The Jewish New Year begins tonight. The Days of Awe. That's what the ten days between Rosh Hashana (literally Head of the Year) and Yom Kippur (The Day of Atonement) are called. They are days when we ask forgiveness for any wrong-doing in the past year - not just divine forgiveness, but also from the humans and other beings in our lives. (Okay, I'm not a Jewish scholar. I'm guessing dogs, cats, horses, etc. aren't mentioned - I include them.) They are a chance to start fresh. To clear away debt. To ask to be re-inscribed in the Book of Life for another year.
That last, in itself, is awesome.
We are told that on Rosh Hashana, G-d opens the Book of Life. While it is open, anything can be written - or erased. We can drop the burdens of guilt we've been carrying. We can reaffirm our faith. We can choose to lead our lives in a healthy way, thereby choosing life. Of course, we can also decide to do none of these things. It's up to us. But on Yom Kippur, the Book of Life is closed for another year, and whatever has been written is now permanent. It's kind of like a spiritual annual report.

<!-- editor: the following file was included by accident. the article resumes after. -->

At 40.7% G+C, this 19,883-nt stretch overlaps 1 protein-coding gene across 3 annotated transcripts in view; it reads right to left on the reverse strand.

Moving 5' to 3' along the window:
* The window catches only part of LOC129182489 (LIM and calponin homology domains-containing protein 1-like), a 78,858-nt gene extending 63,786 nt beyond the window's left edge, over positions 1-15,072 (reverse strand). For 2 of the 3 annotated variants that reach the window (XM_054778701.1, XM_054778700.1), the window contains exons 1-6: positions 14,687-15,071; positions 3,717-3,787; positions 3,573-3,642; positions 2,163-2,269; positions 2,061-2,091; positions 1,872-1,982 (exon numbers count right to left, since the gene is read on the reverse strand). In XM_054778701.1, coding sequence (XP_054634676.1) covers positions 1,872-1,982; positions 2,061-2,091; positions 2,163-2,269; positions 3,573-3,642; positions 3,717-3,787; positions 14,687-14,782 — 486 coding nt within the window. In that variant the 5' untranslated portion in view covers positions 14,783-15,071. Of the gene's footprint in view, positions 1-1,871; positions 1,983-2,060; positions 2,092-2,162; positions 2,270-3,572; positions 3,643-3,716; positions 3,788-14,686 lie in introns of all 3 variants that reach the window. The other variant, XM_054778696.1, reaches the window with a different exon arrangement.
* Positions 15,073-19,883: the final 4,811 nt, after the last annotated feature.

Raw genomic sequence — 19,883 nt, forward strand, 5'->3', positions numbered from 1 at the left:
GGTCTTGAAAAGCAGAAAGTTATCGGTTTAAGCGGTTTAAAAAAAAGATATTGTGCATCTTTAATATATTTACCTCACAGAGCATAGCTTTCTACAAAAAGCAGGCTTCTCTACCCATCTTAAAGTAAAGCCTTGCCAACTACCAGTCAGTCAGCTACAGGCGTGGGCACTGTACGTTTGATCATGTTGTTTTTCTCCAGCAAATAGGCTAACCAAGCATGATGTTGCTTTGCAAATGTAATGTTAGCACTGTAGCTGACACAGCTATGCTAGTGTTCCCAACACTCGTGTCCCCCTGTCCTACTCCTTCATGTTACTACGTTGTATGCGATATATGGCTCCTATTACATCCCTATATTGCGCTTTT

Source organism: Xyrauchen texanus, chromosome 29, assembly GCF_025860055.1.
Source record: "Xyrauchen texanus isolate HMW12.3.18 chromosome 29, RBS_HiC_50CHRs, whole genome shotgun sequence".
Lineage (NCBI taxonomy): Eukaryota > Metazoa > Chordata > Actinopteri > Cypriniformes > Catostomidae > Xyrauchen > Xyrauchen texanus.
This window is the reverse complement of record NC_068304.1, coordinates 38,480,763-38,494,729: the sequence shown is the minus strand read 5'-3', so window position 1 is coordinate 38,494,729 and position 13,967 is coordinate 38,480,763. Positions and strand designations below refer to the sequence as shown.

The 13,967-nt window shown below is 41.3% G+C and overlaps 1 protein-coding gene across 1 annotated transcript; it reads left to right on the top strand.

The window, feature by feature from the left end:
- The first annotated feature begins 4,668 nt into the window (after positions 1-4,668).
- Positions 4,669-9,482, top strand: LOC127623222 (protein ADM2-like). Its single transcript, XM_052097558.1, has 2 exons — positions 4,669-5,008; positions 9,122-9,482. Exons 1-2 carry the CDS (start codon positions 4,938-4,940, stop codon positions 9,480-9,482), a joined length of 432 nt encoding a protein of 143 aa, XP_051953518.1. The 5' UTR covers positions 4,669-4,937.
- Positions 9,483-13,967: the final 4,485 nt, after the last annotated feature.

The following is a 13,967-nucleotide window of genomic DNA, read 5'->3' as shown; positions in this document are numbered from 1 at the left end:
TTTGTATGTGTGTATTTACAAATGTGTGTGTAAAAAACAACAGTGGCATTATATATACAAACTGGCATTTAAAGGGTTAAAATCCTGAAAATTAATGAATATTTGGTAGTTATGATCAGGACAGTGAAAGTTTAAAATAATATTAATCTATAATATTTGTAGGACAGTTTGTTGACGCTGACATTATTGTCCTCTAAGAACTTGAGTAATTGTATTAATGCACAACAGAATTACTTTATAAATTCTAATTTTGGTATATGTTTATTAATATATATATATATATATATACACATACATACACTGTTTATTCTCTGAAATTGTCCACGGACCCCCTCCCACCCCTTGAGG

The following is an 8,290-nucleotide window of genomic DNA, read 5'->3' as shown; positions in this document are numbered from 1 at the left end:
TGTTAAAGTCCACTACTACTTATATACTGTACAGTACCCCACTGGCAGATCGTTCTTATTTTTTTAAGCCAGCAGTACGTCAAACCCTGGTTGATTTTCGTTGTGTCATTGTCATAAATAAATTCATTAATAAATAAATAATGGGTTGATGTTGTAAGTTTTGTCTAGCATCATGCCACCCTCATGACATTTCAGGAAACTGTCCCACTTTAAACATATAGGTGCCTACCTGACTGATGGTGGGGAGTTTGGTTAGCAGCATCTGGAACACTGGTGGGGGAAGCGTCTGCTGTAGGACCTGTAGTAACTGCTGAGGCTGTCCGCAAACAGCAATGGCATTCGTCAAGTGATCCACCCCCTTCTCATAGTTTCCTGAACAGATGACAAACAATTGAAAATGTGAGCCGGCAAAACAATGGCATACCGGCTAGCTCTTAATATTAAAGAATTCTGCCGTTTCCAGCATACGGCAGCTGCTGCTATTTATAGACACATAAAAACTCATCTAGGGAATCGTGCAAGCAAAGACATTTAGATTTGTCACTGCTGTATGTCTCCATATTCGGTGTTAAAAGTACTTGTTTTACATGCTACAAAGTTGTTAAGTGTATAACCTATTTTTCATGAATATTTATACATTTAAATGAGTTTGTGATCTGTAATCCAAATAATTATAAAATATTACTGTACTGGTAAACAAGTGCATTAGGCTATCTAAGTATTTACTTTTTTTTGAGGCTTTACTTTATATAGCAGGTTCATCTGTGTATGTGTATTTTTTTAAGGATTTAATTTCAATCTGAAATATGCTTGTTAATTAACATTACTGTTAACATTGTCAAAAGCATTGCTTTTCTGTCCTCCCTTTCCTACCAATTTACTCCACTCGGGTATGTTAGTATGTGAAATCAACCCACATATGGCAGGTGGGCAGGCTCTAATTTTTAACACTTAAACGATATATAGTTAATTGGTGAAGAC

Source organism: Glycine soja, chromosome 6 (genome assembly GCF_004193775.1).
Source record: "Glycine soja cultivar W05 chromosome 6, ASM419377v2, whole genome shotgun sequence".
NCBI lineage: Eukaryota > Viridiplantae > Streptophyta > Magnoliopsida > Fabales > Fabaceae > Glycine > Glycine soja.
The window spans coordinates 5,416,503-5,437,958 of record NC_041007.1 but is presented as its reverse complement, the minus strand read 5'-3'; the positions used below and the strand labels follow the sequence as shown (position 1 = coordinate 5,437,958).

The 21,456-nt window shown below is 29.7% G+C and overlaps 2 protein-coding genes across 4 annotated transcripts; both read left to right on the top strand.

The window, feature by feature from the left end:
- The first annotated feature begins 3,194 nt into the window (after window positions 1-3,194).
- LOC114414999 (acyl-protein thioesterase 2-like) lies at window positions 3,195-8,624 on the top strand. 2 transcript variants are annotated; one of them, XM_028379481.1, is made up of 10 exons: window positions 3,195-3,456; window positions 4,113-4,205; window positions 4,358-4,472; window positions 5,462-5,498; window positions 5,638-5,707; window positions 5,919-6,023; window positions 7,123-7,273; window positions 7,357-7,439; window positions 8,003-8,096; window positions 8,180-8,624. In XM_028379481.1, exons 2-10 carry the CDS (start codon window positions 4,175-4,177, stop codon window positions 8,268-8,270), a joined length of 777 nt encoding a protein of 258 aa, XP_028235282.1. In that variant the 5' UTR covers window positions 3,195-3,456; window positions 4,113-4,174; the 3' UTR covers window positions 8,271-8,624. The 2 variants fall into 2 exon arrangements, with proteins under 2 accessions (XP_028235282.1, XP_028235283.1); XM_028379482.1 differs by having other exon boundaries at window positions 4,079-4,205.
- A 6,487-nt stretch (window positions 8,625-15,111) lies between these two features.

The flip-side, of course, is that we are also asked to grant forgiveness to whomever asks. And we are asked to forgive ourselves. That's the hardest part, for me.
As the sun falls below the horizon this evening, I hope to be filled with the awe of the season. I pray that I am granted forgiveness, as I grant it to others. And I am grateful for the opportunity to step out of ordinary life and enter this holy space where I am part of a community, part of something larger than myself.
May you be inscribed in the Book of Life. Happy New Year.